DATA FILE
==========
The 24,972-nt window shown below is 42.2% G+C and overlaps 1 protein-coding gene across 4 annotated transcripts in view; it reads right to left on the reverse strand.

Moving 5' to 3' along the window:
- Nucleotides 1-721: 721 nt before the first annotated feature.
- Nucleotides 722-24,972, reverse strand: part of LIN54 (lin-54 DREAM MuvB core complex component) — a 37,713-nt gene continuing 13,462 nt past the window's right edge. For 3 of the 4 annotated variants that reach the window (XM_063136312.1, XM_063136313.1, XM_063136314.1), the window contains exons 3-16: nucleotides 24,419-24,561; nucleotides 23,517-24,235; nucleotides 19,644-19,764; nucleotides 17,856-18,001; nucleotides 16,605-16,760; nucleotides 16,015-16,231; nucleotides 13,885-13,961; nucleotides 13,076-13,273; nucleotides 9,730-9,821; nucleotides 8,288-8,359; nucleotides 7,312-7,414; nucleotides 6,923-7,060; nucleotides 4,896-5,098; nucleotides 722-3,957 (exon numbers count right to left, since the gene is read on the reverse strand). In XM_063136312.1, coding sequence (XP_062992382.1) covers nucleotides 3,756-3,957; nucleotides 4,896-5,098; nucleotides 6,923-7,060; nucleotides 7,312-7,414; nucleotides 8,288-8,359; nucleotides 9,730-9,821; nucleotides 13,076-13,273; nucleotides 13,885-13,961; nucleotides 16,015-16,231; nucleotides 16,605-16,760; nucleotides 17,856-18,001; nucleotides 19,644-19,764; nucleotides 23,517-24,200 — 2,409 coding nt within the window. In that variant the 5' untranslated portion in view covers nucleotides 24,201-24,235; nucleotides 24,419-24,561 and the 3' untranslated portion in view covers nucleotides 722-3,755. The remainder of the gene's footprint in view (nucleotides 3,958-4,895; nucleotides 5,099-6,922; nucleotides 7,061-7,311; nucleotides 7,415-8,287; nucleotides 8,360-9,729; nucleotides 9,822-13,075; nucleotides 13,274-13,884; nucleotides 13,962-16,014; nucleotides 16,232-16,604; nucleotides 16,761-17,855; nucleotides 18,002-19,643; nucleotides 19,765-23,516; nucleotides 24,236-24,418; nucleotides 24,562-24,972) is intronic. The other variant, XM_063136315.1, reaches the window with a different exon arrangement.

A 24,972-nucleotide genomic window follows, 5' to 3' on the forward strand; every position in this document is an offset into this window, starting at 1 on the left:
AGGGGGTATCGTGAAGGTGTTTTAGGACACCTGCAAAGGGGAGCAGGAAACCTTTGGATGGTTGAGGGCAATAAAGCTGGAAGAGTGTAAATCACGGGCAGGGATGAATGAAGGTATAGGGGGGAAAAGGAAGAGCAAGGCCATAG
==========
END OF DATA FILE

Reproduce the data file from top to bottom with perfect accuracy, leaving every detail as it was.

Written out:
The 24,972-nt window shown below is 42.2% G+C and overlaps 1 protein-coding gene across 4 annotated transcripts in view; it reads right to left on the reverse strand.

Moving 5' to 3' along the window:
- Nucleotides 1-721: 721 nt before the first annotated feature.
- Nucleotides 722-24,972, reverse strand: part of LIN54 (lin-54 DREAM MuvB core complex component) — a 37,713-nt gene continuing 13,462 nt past the window's right edge. For 3 of the 4 annotated variants that reach the window (XM_063136312.1, XM_063136313.1, XM_063136314.1), the window contains exons 3-16: nucleotides 24,419-24,561; nucleotides 23,517-24,235; nucleotides 19,644-19,764; nucleotides 17,856-18,001; nucleotides 16,605-16,760; nucleotides 16,015-16,231; nucleotides 13,885-13,961; nucleotides 13,076-13,273; nucleotides 9,730-9,821; nucleotides 8,288-8,359; nucleotides 7,312-7,414; nucleotides 6,923-7,060; nucleotides 4,896-5,098; nucleotides 722-3,957 (exon numbers count right to left, since the gene is read on the reverse strand). In XM_063136312.1, coding sequence (XP_062992382.1) covers nucleotides 3,756-3,957; nucleotides 4,896-5,098; nucleotides 6,923-7,060; nucleotides 7,312-7,414; nucleotides 8,288-8,359; nucleotides 9,730-9,821; nucleotides 13,076-13,273; nucleotides 13,885-13,961; nucleotides 16,015-16,231; nucleotides 16,605-16,760; nucleotides 17,856-18,001; nucleotides 19,644-19,764; nucleotides 23,517-24,200 — 2,409 coding nt within the window. In that variant the 5' untranslated portion in view covers nucleotides 24,201-24,235; nucleotides 24,419-24,561 and the 3' untranslated portion in view covers nucleotides 722-3,755. The remainder of the gene's footprint in view (nucleotides 3,958-4,895; nucleotides 5,099-6,922; nucleotides 7,061-7,311; nucleotides 7,415-8,287; nucleotides 8,360-9,729; nucleotides 9,822-13,075; nucleotides 13,274-13,884; nucleotides 13,962-16,014; nucleotides 16,232-16,604; nucleotides 16,761-17,855; nucleotides 18,002-19,643; nucleotides 19,765-23,516; nucleotides 24,236-24,418; nucleotides 24,562-24,972) is intronic. The other variant, XM_063136315.1, reaches the window with a different exon arrangement.

A 24,972-nucleotide genomic window follows, 5' to 3' on the forward strand; every position in this document is an offset into this window, starting at 1 on the left:
AGGGGGTATCGTGAAGGTGTTTTAGGACACCTGCAAAGGGGAGCAGGAAACCTTTGGATGGTTGAGGGCAATAAAGCTGGAAGAGTGTAAATCACGGGCAGGGATGAATGAAGGTATAGGGGGGAAAAGGAAGAGCAAGGCCATAG